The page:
During the 2017 summer workshop, Bucknell faculty from a range of disciplines discussed ways to incorporate ethnographic work into course assignments. The workshop introduced faculty to basic approaches to digital and video ethnography, demonstrated tools such as mobile smartphone rigs for conducting fieldwork and producing ethnographic films, and brought in three outside speakers from other institutions who discussed their work in digital and video ethnography.
Jennie Gubner is Visiting Lecturer of Ethnomusicology at Indiana University. Her work has focused on music as a form of community engagement and a vehicle for social transformation in Argentina, Southern Italy, and the United States. She is interested in participatory music making practices, intergenerational music scenes, and most recently, the role of individualized music and creative aging in the lives of elders with dementia & Alzheimer’s.
In her presentation she discussed her work in Argentina as well as her more recent research setting up a service learning/filmmaking course in which students created individualized iPod playlists for elders with dementia and Alzheimer’s. In this course, she teaches undergraduate students to use film as a sensory ethnographic mode through which to research the effects of music on elders with dementia.
Beyond filmmaking she also teaches students to use these films to raise further public awareness about the importance of non-pharmaceutical and creative approaches to dementia care.
Below, view one of Dr. Gubner’s films, A Common Place. Her other works can be viewed on her website.
Natalie Underberg-Goode’s work in digital ethnography illustrates how technology can be used to tell compelling stories about people in a way that matters to them. An example is her work on the PeruDigital project (below).
In her book Digital Ethnography: Anthropology, Narrative, and New Media, co-authored with the late Elayne Zorn, she argues that “anthropologists themselves may be the best prepared to understand the impact of digital media on culture and to use their expertise in ethnographic methods to influence the use and even design of new technologies.”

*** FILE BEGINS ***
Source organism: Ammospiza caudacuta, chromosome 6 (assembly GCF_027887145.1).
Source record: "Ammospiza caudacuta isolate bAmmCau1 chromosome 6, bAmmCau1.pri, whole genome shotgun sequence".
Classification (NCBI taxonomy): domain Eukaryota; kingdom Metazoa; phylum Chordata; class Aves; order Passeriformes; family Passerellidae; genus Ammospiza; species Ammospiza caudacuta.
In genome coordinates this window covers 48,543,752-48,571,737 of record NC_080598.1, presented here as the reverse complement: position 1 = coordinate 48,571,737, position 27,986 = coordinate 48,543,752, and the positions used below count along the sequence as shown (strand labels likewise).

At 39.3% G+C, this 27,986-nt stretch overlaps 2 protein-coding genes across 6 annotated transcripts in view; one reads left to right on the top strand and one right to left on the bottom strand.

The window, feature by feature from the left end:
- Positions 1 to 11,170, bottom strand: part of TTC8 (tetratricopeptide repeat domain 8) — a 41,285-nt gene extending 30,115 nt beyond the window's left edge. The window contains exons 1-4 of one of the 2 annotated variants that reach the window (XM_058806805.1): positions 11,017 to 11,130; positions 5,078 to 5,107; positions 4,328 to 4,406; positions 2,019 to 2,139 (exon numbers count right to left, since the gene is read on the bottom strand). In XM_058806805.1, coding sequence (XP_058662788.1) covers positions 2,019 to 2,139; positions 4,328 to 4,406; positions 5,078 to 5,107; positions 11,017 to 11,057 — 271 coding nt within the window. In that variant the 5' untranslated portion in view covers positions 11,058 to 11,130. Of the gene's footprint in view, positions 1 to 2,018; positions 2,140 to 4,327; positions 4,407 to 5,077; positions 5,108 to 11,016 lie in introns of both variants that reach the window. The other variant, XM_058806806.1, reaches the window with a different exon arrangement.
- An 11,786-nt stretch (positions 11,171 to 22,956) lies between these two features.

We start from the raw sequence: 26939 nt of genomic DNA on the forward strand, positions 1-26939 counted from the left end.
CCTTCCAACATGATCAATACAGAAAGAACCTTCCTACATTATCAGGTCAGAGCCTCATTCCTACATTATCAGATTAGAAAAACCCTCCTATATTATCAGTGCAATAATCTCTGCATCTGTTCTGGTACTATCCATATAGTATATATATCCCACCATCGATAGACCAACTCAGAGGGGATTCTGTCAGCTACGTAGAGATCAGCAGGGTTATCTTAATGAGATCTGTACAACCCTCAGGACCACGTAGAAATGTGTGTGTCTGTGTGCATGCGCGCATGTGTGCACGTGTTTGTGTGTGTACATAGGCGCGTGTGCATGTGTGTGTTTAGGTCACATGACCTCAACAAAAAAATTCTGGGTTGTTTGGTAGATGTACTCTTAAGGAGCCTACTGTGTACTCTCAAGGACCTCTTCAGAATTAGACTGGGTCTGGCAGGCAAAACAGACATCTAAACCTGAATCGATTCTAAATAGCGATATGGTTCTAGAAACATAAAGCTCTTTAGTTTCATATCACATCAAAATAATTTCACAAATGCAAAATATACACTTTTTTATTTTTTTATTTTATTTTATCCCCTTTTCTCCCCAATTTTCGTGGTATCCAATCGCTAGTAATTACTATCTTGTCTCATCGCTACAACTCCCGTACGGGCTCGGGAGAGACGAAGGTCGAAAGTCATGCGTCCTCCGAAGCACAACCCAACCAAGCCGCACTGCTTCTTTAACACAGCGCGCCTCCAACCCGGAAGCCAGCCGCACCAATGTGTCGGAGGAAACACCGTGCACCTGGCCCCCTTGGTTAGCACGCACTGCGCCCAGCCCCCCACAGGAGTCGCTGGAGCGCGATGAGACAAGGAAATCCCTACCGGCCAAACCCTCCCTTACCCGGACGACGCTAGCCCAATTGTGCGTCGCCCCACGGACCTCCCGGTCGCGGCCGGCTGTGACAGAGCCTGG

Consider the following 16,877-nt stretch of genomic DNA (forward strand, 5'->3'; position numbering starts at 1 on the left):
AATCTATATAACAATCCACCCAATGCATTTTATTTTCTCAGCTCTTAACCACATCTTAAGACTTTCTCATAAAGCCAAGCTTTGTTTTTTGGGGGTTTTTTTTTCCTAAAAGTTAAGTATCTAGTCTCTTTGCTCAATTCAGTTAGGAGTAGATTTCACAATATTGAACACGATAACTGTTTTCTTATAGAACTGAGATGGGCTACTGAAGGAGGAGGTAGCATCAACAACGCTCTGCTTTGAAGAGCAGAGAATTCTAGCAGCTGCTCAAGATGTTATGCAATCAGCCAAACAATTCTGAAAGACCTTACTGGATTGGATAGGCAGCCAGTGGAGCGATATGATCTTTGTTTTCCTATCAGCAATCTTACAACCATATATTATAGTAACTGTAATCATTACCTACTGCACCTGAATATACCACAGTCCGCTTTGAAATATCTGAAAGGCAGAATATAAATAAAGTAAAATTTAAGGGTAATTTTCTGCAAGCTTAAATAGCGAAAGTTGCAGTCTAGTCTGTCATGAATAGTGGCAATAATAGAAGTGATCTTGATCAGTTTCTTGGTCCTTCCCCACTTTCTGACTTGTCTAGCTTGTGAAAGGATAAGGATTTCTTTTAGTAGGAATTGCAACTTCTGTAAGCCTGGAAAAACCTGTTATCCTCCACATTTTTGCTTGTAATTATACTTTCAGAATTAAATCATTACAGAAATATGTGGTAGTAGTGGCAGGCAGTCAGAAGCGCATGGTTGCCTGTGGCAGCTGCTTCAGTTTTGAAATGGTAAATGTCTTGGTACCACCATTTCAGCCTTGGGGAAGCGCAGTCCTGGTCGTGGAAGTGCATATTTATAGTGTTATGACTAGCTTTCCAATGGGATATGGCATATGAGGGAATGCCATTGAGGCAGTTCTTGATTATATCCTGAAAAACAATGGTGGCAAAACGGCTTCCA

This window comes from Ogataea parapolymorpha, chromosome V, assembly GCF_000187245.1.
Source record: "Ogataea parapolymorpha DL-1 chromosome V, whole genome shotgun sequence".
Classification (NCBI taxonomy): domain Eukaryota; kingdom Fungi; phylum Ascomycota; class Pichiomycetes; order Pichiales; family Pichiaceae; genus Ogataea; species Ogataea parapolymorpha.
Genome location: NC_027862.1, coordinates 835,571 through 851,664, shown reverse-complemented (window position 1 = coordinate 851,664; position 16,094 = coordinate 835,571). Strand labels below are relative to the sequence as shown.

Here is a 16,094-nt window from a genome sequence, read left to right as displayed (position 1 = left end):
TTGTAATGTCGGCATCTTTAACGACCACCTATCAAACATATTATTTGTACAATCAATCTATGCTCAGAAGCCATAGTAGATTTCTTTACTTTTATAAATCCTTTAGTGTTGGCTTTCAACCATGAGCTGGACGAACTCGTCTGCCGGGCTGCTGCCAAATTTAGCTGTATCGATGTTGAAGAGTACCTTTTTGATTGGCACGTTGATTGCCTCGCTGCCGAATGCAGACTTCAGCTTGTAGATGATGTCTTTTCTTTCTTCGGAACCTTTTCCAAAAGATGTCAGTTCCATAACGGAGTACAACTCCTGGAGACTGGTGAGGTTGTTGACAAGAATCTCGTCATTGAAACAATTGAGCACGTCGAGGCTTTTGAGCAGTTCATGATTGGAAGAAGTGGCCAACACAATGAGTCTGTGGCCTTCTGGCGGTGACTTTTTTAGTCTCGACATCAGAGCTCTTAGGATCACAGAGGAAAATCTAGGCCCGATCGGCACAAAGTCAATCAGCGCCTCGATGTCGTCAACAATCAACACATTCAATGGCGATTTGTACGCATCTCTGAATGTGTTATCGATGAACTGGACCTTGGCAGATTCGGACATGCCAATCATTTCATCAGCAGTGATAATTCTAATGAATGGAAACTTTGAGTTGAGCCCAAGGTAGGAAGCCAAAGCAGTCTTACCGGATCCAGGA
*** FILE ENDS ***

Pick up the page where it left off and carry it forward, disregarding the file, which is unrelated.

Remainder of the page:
Dr. Underberg-Goode advocates the use of participatory design in ethnography. This means encouraging communities and individuals to work together with ethnographers to represent themselves in the ways they want to be represented.
Jeff Soyk is a “media artist” whose work spans film, web design, and digital storytelling. He is a Fellow of the MIT Open Documentary Lab and works as a creative director at MIT’s STL Real Estate Entrepreneurship Lab.
From his website: “Soyk’s passion for meaningful stories and multiple mediums has led him to interactive documentary, as he recognizes the potential to create engaging experiences with a positive influence.”
His work combines the intimate, close-level detail of conventional ethnography with the aesthetic unity and emotional gravity of arthouse films.
Click here to view “Hollow”, an immersive i-doc experience. Soyk served as art director and web designer on the Hollow project. Below, view his talk from the workshop.